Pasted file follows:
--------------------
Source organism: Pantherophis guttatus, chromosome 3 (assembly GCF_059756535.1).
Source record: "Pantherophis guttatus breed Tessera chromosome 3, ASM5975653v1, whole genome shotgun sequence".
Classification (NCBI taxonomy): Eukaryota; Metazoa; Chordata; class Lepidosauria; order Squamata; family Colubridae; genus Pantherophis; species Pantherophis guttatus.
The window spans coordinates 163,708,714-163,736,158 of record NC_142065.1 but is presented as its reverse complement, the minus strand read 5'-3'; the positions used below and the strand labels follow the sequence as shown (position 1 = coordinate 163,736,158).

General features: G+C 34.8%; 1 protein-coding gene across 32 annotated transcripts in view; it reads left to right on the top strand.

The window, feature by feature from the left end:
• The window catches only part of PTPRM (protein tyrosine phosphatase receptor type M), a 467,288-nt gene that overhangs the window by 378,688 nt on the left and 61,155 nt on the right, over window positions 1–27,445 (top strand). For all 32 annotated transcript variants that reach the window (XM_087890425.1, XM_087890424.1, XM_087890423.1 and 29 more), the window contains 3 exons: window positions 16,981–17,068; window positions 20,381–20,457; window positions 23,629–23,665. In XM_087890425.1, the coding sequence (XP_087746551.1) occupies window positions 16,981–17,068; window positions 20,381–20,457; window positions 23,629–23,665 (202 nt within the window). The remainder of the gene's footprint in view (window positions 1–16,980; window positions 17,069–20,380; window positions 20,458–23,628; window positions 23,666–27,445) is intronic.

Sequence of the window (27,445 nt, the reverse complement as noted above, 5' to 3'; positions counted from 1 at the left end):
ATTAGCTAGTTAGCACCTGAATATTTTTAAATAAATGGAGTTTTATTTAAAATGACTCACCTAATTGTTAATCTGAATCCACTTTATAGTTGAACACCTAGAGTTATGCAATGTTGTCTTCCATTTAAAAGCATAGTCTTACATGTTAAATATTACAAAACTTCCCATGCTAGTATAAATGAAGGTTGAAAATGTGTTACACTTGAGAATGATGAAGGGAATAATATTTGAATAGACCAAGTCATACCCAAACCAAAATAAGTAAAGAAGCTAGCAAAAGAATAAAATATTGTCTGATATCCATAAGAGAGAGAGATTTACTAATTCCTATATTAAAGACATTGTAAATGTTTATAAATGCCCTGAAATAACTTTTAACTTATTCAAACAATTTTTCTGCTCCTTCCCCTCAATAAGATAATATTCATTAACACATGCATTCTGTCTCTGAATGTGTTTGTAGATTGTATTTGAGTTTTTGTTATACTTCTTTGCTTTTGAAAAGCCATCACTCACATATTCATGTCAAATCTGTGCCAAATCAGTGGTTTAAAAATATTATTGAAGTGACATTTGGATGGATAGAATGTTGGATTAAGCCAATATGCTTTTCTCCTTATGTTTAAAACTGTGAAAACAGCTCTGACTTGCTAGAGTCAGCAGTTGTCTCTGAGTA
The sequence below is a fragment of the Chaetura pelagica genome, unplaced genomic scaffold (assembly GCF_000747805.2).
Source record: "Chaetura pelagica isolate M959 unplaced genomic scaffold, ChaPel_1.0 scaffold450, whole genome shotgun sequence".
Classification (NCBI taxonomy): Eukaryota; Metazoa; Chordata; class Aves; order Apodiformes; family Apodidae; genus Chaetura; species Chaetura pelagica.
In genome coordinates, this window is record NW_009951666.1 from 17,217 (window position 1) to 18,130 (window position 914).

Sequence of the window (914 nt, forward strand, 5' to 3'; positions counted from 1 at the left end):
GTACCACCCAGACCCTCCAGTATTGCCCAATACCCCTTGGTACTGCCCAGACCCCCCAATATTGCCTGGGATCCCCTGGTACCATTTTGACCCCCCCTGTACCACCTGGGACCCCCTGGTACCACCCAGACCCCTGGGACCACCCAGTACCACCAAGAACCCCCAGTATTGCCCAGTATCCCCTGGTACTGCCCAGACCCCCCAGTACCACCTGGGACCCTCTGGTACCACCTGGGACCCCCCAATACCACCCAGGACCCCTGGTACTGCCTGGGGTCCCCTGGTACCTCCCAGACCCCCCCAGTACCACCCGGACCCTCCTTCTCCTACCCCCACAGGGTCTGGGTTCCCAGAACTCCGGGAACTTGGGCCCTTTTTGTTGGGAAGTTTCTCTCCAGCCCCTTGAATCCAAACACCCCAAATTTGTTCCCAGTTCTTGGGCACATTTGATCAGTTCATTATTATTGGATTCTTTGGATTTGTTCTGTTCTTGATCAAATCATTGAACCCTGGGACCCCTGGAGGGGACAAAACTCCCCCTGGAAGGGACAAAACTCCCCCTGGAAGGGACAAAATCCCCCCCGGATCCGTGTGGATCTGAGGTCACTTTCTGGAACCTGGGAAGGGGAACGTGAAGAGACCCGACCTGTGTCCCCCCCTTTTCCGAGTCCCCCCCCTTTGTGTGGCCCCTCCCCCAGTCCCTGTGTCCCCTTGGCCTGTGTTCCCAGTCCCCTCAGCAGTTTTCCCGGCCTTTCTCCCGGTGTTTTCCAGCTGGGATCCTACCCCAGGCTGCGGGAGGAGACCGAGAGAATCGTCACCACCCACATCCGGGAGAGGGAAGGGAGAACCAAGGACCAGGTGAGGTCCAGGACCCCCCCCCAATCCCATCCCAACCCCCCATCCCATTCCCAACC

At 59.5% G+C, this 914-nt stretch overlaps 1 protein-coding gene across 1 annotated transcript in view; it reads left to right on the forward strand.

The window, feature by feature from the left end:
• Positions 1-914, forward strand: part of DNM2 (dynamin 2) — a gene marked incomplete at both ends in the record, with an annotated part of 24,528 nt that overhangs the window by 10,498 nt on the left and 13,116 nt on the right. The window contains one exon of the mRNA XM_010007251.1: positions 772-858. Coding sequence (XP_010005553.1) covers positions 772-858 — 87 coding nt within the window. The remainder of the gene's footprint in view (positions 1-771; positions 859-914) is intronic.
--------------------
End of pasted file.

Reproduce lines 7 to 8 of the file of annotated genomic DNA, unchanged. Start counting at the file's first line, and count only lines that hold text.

• The window catches only part of PTPRM (protein tyrosine phosphatase receptor type M), a 467,288-nt gene that overhangs the window by 378,688 nt on the left and 61,155 nt on the right, over window positions 1–27,445 (top strand). For all 32 annotated transcript variants that reach the window (XM_087890425.1, XM_087890424.1, XM_087890423.1 and 29 more), the window contains 3 exons: window positions 16,981–17,068; window positions 20,381–20,457; window positions 23,629–23,665. In XM_087890425.1, the coding sequence (XP_087746551.1) occupies window positions 16,981–17,068; window positions 20,381–20,457; window positions 23,629–23,665 (202 nt within the window). The remainder of the gene's footprint in view (window positions 1–16,980; window positions 17,069–20,380; window positions 20,458–23,628; window positions 23,666–27,445) is intronic.

Sequence of the window (27,445 nt, the reverse complement as noted above, 5' to 3'; positions counted from 1 at the left end):